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A clause entitled “Segregation of Races” was inserted in the St. Petersburg City Charter in 1931. It wasn’t until 1936, however, that the clause gave rise to the first segregated housing zone within the city. In this report we provide evidence to suggest that it was the Federal Government and not the St. Petersburg city council, as has been claimed, that was responsible for the implementation of this clause and the segregated commercial district that developed along 22nd Street South. We then document the rise of this commercial district and present further evidence that city council showed little interest in preventing white store owners from operating businesses in the district long past the time when the segregation clause should have prevented them from doing so. Finally, we examine the reasons for the demise of the district in light of federal legislation that banned segregation in the 1960s, and the suggestion that highway I-275 may also have played a role in contributing to this demise.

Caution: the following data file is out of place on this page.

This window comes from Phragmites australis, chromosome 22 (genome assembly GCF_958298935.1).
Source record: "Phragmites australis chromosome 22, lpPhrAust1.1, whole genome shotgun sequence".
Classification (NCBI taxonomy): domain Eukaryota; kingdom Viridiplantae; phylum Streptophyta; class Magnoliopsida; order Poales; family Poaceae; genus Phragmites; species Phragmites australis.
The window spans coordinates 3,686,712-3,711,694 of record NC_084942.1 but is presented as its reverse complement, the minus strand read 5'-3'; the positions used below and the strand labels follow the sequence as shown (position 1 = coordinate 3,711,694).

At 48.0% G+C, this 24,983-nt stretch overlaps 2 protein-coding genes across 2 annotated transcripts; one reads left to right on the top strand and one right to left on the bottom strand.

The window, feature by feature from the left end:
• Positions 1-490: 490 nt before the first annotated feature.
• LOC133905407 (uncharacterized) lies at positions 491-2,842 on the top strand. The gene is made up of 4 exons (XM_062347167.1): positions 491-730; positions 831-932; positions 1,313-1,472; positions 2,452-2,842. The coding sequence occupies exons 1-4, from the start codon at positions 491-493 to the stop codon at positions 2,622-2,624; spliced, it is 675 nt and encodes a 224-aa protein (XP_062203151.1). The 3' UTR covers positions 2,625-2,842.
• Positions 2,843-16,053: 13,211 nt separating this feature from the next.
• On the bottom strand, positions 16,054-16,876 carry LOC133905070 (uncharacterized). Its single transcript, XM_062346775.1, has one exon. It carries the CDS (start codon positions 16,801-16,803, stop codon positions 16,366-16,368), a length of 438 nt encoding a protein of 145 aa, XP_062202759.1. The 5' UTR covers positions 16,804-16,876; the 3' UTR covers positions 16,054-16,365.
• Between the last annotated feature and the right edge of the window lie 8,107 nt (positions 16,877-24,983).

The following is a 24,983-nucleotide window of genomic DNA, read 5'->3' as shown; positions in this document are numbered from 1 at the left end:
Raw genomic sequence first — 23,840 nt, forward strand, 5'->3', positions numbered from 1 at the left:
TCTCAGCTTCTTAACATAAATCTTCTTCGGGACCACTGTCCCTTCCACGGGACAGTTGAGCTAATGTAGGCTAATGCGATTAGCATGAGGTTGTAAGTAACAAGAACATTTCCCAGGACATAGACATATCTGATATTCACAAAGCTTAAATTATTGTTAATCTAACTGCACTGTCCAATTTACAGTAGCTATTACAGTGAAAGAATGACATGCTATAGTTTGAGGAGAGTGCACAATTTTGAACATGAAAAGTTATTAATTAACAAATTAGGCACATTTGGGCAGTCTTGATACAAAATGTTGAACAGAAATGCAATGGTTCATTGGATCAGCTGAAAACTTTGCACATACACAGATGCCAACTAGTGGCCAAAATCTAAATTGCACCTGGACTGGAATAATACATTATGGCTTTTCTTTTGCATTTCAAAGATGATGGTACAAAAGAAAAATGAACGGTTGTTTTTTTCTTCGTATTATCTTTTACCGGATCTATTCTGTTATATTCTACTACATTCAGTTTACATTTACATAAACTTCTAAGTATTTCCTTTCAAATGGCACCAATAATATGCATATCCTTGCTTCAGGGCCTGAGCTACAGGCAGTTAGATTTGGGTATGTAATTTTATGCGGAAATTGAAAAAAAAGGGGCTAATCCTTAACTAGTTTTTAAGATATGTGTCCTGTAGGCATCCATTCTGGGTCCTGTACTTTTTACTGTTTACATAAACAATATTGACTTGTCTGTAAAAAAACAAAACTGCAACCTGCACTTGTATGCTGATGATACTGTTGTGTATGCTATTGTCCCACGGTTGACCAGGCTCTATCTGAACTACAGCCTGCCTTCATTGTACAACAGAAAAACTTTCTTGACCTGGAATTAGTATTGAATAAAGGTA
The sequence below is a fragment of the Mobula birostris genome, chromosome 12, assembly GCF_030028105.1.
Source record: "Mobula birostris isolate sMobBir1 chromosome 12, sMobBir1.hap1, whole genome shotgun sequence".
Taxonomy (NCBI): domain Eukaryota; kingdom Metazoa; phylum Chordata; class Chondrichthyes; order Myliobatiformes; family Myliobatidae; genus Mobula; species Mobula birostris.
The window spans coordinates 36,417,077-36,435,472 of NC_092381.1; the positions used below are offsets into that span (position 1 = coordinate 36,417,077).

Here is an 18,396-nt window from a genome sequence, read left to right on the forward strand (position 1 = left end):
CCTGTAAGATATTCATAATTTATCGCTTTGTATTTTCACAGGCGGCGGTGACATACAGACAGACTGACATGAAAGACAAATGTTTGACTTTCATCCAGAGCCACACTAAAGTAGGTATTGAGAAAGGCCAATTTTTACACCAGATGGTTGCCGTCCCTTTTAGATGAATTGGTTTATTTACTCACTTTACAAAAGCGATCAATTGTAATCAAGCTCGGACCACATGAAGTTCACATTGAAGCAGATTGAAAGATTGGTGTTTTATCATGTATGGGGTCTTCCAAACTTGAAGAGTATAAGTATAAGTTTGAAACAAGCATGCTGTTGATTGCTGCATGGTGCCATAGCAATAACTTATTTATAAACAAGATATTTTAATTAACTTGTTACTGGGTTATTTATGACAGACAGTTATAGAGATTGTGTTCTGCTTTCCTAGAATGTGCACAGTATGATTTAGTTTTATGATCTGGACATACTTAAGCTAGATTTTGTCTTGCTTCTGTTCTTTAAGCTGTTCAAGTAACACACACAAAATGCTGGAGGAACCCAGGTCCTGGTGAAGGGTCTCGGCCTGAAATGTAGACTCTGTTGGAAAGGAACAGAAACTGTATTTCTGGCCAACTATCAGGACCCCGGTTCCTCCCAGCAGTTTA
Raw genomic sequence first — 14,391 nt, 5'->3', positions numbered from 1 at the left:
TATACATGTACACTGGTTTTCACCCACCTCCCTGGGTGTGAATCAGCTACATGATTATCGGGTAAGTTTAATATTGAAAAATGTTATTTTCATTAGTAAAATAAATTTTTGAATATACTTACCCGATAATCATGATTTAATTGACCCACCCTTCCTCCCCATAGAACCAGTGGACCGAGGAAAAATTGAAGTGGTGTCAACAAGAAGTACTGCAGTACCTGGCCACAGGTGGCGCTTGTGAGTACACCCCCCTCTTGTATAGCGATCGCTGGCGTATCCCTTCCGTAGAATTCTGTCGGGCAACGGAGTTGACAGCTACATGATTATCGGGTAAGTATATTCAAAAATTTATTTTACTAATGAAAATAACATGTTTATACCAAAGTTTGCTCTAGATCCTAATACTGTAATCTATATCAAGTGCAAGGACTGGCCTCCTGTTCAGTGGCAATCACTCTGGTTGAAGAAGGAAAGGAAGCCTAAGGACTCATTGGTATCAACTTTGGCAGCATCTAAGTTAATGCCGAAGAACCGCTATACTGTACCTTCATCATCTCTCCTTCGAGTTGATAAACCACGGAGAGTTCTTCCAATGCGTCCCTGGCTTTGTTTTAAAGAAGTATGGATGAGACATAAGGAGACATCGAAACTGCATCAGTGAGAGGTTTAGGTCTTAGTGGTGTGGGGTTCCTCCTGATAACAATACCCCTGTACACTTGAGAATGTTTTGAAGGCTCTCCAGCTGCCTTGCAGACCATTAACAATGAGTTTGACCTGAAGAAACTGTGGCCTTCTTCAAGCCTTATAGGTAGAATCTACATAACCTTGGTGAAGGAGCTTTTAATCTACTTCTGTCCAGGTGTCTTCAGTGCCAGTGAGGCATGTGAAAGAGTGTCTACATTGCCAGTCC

This report is the second of two prepared for the St. Petersburg Museum of History to mark the anniversaries of the United States Supreme Court and the Congressional rulings that banned racial segregation in American. The first report was titled “Growing up Black in the Jordan Park District: The St. Petersburg African American experience during the Civil Rights era of the 1950s/1970s.

Correspondence concerning either report should be sent to Marvin L. Simner.

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